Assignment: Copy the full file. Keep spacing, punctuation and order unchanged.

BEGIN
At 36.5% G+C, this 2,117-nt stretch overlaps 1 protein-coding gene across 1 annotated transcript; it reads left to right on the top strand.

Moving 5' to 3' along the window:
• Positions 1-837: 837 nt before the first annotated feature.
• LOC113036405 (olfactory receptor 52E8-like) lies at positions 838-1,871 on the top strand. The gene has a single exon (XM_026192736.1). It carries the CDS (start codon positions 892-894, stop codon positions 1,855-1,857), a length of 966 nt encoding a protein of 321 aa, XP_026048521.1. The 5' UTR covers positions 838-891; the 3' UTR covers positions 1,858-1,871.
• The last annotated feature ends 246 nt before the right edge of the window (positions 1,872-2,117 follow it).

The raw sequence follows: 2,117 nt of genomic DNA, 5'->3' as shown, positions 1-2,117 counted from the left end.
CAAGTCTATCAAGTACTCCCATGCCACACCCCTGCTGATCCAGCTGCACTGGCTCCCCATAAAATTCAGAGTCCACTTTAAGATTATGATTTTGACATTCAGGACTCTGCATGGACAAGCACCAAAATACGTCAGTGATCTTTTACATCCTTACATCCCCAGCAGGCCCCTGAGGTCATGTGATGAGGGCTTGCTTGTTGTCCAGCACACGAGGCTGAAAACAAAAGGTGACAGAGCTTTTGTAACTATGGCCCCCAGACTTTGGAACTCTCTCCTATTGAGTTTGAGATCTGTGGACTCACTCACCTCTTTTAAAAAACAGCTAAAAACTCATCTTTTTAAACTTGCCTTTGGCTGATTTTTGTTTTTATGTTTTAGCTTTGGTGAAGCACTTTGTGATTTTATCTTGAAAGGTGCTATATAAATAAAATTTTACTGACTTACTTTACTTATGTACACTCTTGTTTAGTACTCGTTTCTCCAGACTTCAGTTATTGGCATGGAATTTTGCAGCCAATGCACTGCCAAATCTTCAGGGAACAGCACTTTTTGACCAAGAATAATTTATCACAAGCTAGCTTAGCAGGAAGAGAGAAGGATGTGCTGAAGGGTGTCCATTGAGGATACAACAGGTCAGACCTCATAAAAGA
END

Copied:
At 36.5% G+C, this 2,117-nt stretch overlaps 1 protein-coding gene across 1 annotated transcript; it reads left to right on the top strand.

Moving 5' to 3' along the window:
• Positions 1-837: 837 nt before the first annotated feature.
• LOC113036405 (olfactory receptor 52E8-like) lies at positions 838-1,871 on the top strand. The gene has a single exon (XM_026192736.1). It carries the CDS (start codon positions 892-894, stop codon positions 1,855-1,857), a length of 966 nt encoding a protein of 321 aa, XP_026048521.1. The 5' UTR covers positions 838-891; the 3' UTR covers positions 1,858-1,871.
• The last annotated feature ends 246 nt before the right edge of the window (positions 1,872-2,117 follow it).

The raw sequence follows: 2,117 nt of genomic DNA, 5'->3' as shown, positions 1-2,117 counted from the left end.
CAAGTCTATCAAGTACTCCCATGCCACACCCCTGCTGATCCAGCTGCACTGGCTCCCCATAAAATTCAGAGTCCACTTTAAGATTATGATTTTGACATTCAGGACTCTGCATGGACAAGCACCAAAATACGTCAGTGATCTTTTACATCCTTACATCCCCAGCAGGCCCCTGAGGTCATGTGATGAGGGCTTGCTTGTTGTCCAGCACACGAGGCTGAAAACAAAAGGTGACAGAGCTTTTGTAACTATGGCCCCCAGACTTTGGAACTCTCTCCTATTGAGTTTGAGATCTGTGGACTCACTCACCTCTTTTAAAAAACAGCTAAAAACTCATCTTTTTAAACTTGCCTTTGGCTGATTTTTGTTTTTATGTTTTAGCTTTGGTGAAGCACTTTGTGATTTTATCTTGAAAGGTGCTATATAAATAAAATTTTACTGACTTACTTTACTTATGTACACTCTTGTTTAGTACTCGTTTCTCCAGACTTCAGTTATTGGCATGGAATTTTGCAGCCAATGCACTGCCAAATCTTCAGGGAACAGCACTTTTTGACCAAGAATAATTTATCACAAGCTAGCTTAGCAGGAAGAGAGAAGGATGTGCTGAAGGGTGTCCATTGAGGATACAACAGGTCAGACCTCATAAAAGA